If you’ve reached the decision to say goodbye to the old hello to the new, where should you start when switching accountants? And how does the process of moving over your accounts work – aka professional clearance?
Here, Christian Hickmott, Managing Director of Integro Accounting explains how the switching process works in practice – both for you (the client) and between accountants. The key is to make the transition as smooth and stress-free as possible!
How to tell your accountant you’re leaving
Assuming you’ve done your research and have chosen your new accountant, the first step would be to give your current accountant (or what we’ll refer to in this article as your previous accountant) notice in writing that you’ll be leaving.
Of course, it’s helpful if you can give them reasons, and you might want to talk it through on the phone too – this way you can discuss anything you’d like them to complete (or not) before the handover.
If you’ve been particularly disgruntled by poor service, it’s understandable that you may want to leave as soon as possible, but if you’re not in such a hurry, think about what you’ve already paid them for. Do you have some company accounts or a tax return due imminently that you’d still like them to complete?
Once this has been ironed out, they should send you a disengagement letter to formally set out these details so you’re aware of exactly what they’ll be working on and where your new accountant will pick things up.
The professional clearance process
Before a new accountant can act on your behalf and deal with your tax affairs, they are obliged to obtain professional clearance.
They’ll write to your previous accountant in the form of a professional clearance request letter, but they should only do this once you’ve given them the go ahead. This will usually take place once you’ve already notified them you’re leaving, so there are no surprises and they’ve no excuse to start getting things ready.
The letter will ask whether there is any reason the accountant cannot or should not accept the appointment. It is mandatory for this to be answered, and the previous accountant must not withhold any statutory information or company records.
Examples of possible reasons why they shouldn’t act on your behalf could be tax evasion, fraudulent activity or misleading client information. While this does sound ominous, it’s a matter of process and something every accountant should be doing for compliance reasons.
The professional clearance letter will also request the handover of relevant information to carry out the work needed. This includes such things as HMRC references, your Companies House authentication code, previous tax returns and VAT and payroll submissions and so on.
It has also become usual to provide workings to back up the accounts, however, whilst it’s common courtesy, it is optional.
They may also divulge to your new accountant if there have been any pay disputes between you and them, and it’s at the discretion of the new accountant to decide whether they will take you on as a client based on the information given.
It’s unlikely you should be turned away unless of course there are some serious concerns, of which if they arose you should be aware prior.
The previous accountant is obliged to respond in a timely manner and cannot refuse to answer on the basis that there may be fees outstanding.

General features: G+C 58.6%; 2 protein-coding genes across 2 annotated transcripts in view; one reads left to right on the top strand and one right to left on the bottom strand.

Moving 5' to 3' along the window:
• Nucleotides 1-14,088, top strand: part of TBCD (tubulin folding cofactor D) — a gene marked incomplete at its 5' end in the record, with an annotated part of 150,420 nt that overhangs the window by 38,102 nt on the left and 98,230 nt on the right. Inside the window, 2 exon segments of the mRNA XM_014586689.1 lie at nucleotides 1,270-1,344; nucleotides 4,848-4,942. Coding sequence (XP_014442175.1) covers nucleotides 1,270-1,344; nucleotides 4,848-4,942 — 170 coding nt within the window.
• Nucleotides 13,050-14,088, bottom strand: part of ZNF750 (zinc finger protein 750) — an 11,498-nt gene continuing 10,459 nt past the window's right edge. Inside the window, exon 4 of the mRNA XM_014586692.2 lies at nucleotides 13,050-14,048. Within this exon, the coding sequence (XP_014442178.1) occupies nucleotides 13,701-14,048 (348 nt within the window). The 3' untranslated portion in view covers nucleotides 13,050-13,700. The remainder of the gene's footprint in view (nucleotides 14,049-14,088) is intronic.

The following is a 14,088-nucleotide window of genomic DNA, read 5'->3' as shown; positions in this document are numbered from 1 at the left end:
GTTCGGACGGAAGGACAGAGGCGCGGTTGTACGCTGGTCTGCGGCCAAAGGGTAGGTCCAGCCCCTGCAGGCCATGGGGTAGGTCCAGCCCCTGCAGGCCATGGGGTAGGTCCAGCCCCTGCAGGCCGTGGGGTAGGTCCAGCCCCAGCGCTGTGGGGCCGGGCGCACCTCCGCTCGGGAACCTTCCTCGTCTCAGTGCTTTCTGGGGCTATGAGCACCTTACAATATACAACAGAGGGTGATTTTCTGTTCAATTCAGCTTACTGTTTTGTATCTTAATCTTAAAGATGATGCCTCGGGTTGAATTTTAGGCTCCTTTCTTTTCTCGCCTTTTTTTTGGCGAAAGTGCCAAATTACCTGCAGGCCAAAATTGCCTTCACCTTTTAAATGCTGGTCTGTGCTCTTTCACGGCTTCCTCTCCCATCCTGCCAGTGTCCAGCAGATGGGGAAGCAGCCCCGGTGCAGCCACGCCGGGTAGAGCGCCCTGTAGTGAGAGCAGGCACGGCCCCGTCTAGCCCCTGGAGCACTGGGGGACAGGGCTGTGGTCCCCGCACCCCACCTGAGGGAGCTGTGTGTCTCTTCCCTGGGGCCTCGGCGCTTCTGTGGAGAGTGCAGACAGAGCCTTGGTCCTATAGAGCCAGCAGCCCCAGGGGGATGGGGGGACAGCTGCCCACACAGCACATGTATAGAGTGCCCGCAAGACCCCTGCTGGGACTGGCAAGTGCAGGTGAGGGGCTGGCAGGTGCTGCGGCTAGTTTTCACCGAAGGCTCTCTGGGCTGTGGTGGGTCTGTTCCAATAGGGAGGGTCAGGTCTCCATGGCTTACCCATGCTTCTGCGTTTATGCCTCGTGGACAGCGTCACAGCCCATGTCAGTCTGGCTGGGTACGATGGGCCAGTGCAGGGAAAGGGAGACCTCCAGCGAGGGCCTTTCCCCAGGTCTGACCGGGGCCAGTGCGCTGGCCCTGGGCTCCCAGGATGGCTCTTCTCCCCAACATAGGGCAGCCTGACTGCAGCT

Unfortunately, it is the case that some accountancy firms might do this, so it’s a good idea to get all fees up to date, as they could also refuse to provide workings until the account is settled.
The information will be sent via email or post, and once received, should there be no issues, the new accountant should be ready to formally engage you as a client.
3 Tips for a smooth Accountant switching process…
- At Integro Accounting, we aim to have accounts switched over within one month, subject to receiving the right information from the previous accountant. We will request this as soon as we have your authority to do so, with any chasers as appropriate. A little nudge from yourself to your contact at your old firm can also help too. If you have copies of any of the documentation your new accountant asked for in professional clearance for example your Company UTR number, it doesn’t harm to forward a copy of these to them.
- Be aware of the contract with your previous accountant, paying attention to any notice period or whether you are tied in to paying for a certain time.
- Ensure your disengagement letter is clear and understood – if you’re clear on what they are and aren’t doing you can make your new accountant aware of what you need them to complete. If there’s some extra ad-hoc work that needs doing at least you’ll have a view of any extra costs involved from the beginning.
Engaging your new accountant
In formally appointing your new accountant, you should be sent an engagement letter to sign outlining the service you shall receive, the date it’ll start, fees, terms and conditions and so on. Alongside this, it’s usual to also complete ID checks to ensure that the accountancy practice is adhering to their Anti-Money Laundering Regulations.
Some accountants may ask you to sign this documentation before they reach out for professional clearance. Some may charge a switcher fee due to work involved in switching accounts over and taking over your bookkeeping software access for example.
- You can read Integro Accounting’s guide to switching accountants here.
- How do catch up fees work when you join a new accountant.
- When is the best time to move accountants?
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